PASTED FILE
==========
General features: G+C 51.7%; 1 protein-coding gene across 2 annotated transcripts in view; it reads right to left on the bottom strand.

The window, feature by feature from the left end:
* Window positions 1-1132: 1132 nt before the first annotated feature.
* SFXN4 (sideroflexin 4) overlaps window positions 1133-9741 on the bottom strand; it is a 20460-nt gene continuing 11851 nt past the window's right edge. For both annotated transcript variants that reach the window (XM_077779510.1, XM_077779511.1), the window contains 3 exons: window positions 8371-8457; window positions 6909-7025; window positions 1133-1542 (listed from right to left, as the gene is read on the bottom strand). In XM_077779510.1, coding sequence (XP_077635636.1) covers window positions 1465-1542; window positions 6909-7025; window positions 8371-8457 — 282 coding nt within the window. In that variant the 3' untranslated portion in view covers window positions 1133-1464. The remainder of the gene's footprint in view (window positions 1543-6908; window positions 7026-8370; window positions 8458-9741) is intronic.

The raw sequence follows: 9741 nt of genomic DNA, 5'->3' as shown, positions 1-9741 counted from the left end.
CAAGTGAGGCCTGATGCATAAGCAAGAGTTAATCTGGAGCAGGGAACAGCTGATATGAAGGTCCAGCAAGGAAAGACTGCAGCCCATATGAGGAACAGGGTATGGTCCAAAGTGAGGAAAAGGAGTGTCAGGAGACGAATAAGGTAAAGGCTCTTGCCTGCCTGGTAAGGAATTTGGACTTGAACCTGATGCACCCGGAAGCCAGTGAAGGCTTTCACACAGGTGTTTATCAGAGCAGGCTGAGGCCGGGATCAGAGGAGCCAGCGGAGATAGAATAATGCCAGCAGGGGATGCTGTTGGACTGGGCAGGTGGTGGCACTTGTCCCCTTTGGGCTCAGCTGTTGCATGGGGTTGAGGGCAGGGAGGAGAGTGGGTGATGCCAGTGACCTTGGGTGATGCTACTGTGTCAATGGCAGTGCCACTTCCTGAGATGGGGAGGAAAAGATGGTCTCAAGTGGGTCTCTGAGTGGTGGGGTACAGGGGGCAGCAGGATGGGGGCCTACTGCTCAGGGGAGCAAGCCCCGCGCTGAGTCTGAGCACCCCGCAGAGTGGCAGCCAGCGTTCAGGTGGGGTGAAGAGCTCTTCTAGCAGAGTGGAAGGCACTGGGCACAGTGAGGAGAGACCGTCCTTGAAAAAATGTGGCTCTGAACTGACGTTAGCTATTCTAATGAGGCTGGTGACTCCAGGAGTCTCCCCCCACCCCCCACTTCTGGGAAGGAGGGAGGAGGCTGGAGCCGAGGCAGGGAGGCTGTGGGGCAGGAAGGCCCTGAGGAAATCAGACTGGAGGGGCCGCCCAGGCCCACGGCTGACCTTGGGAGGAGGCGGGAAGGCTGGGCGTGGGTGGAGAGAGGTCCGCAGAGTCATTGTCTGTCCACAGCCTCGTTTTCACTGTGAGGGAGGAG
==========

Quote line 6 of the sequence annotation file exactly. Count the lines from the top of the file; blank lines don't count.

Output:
CAAGTGAGGCCTGATGCATAAGCAAGAGTTAATCTGGAGCAGGGAACAGCTGATATGAAGGTCCAGCAAGGAAAGACTGCAGCCCATATGAGGAACAGGGTATGGTCCAAAGTGAGGAAAAGGAGTGTCAGGAGACGAATAAGGTAAAGGCTCTTGCCTGCCTGGTAAGGAATTTGGACTTGAACCTGATGCACCCGGAAGCCAGTGAAGGCTTTCACACAGGTGTTTATCAGAGCAGGCTGAGGCCGGGATCAGAGGAGCCAGCGGAGATAGAATAATGCCAGCAGGGGATGCTGTTGGACTGGGCAGGTGGTGGCACTTGTCCCCTTTGGGCTCAGCTGTTGCATGGGGTTGAGGGCAGGGAGGAGAGTGGGTGATGCCAGTGACCTTGGGTGATGCTACTGTGTCAATGGCAGTGCCACTTCCTGAGATGGGGAGGAAAAGATGGTCTCAAGTGGGTCTCTGAGTGGTGGGGTACAGGGGGCAGCAGGATGGGGGCCTACTGCTCAGGGGAGCAAGCCCCGCGCTGAGTCTGAGCACCCCGCAGAGTGGCAGCCAGCGTTCAGGTGGGGTGAAGAGCTCTTCTAGCAGAGTGGAAGGCACTGGGCACAGTGAGGAGAGACCGTCCTTGAAAAAATGTGGCTCTGAACTGACGTTAGCTATTCTAATGAGGCTGGTGACTCCAGGAGTCTCCCCCCACCCCCCACTTCTGGGAAGGAGGGAGGAGGCTGGAGCCGAGGCAGGGAGGCTGTGGGGCAGGAAGGCCCTGAGGAAATCAGACTGGAGGGGCCGCCCAGGCCCACGGCTGACCTTGGGAGGAGGCGGGAAGGCTGGGCGTGGGTGGAGAGAGGTCCGCAGAGTCATTGTCTGTCCACAGCCTCGTTTTCACTGTGAGGGAGGAG